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Someone Bought the Most Dangerous Laptop for $1.35M

Did you hear about the most dangerous laptop in the world, infected with some of the most devastating viruses?

The laptop, a 2008 Samsung 10.2-inch NC10-14GB netbook, has been sold in an auction for $1.35 million by an unknown individual.

Persistence of Chaos: a Piece of Art and Malware

The laptop has been “created” by Chinese internet artist Guo O Dong, and it’s labeled “a piece of art”. The “art installation” dubbed Persistence of Chaos contains six of the world’s most dangerous malware samples, and it’s considered safe. The laptop will become dangerous if it connected to the wireless internet or a USB is plugged in it.

The laptop was commissioned by cybersecurity firm DeepInstinct. An auction was also organiized, and the laptop is now sold for $1.35 million. However, the identity of the person who bought it remains unknown.

As for the reason behind the weird idea, Guo shares that the “fantasy that things that happen in computers can’t actually affect us” motivated him. “Weaponized viruses that affect power grids or public infrastructure can cause direct harm,” the artist added in a conversation with The Verge.

Another example for the real-life danger of cyberattacks is [wplinkpreview url=”https://sensorstechforum.com/endpoint-attacks-medical-management/”] endpoint security in the healthcare sector. Ponemon researchers recently created a report in which they demonstrated how attacks on the healthcare industry aren’t only prevalent but they’re also quite costly. This is especially true of “endpoint” attacks, which are known to cost the industry as much as $1.38 billion annually.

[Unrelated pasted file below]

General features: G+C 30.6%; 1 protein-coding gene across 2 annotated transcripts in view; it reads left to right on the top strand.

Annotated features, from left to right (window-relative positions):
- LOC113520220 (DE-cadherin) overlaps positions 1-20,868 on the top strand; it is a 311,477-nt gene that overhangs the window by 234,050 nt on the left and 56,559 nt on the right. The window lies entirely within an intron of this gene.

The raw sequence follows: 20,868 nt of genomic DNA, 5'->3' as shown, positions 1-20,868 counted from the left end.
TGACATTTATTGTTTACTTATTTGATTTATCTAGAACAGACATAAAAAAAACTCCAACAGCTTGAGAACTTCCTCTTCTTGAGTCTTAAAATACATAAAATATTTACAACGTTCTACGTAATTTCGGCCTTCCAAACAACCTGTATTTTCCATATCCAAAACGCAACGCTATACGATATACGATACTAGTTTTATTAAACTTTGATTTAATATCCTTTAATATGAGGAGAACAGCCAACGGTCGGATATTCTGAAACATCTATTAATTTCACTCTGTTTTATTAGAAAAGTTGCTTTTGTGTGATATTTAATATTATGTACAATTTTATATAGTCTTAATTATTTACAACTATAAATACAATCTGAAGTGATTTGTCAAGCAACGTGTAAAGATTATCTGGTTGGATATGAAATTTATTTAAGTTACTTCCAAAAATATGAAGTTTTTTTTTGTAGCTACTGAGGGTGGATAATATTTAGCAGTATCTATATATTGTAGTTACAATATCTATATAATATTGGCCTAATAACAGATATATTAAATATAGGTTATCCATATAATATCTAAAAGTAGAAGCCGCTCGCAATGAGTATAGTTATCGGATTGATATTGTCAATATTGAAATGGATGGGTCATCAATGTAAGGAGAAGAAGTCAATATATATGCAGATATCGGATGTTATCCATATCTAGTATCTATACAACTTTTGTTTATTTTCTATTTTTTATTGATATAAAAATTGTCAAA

Related: [wplinkpreview url=”https://sensorstechforum.com/wannacry-outbreak-tsmc-170-million/”] WannaCry Outbreak Could Cost TSMC $170 Million

What’s in the Persistence of Chaos laptop?

The laptop contains six viruses which were chosen according to the magnitude of economic havoc they have caused worldwide. Here is the complete list:

The ILOVEYOU virus, distributed via email and file sharing, affected 500,000+ systems and caused $15B in damages total, with $5.5B in damages being caused in the first week.
MyDoom, potentially commissioned by Russian e-mail spammers, was one of the fastest spreading worms. It’s projected that this virus caused $38B in damages.
SoBig was a worm and trojan that circulated through emails as viral spam. This piece of malware could copy files, email itself to others, and could damage computer software/hardware. This piece of malware caused $37B in damages and affected hundreds of thousands of PCs.
WannaCry was an extremely virulent ransomware cryptoworm that also set up backdoors on systems. The attack affected 200,000+ computers across 150 countries, and caused the NHS $100M in damages with further totals accumulating close to $4B.
A sophisticated and evasive piece of malware that targeted users mainly in Latin America, DarkTequila stole bank credentials and corporate data even while offline. DarkTequila costed millions in damages across many users.
BlackEnergy 2 uses sophisticated rootkit/process-injection techniques, robust encryption, and a modular architecture known as a “dropper”. BlackEnergy was used in a cyberattack that prompted a large-scale blackout in Ukraine in December 2015.

WannaCry alone caused tremendous financial damage and affected a number of organizations and companies. In October 2018, the Department of Health which was hit by the ransomware attempted to calculate the financial cost of the attack putting the total figure at £92m.

Milena Dimitrova

An inspired writer and content manager who has been with SensorsTechForum since the project started. A professional with 10+ years of experience in creating engaging content. Focused on user privacy and malware development, she strongly believes in a world where cybersecurity plays a central role. If common sense makes no sense, she will be there to take notes. Those notes may later turn into articles! Follow Milena @Milenyim

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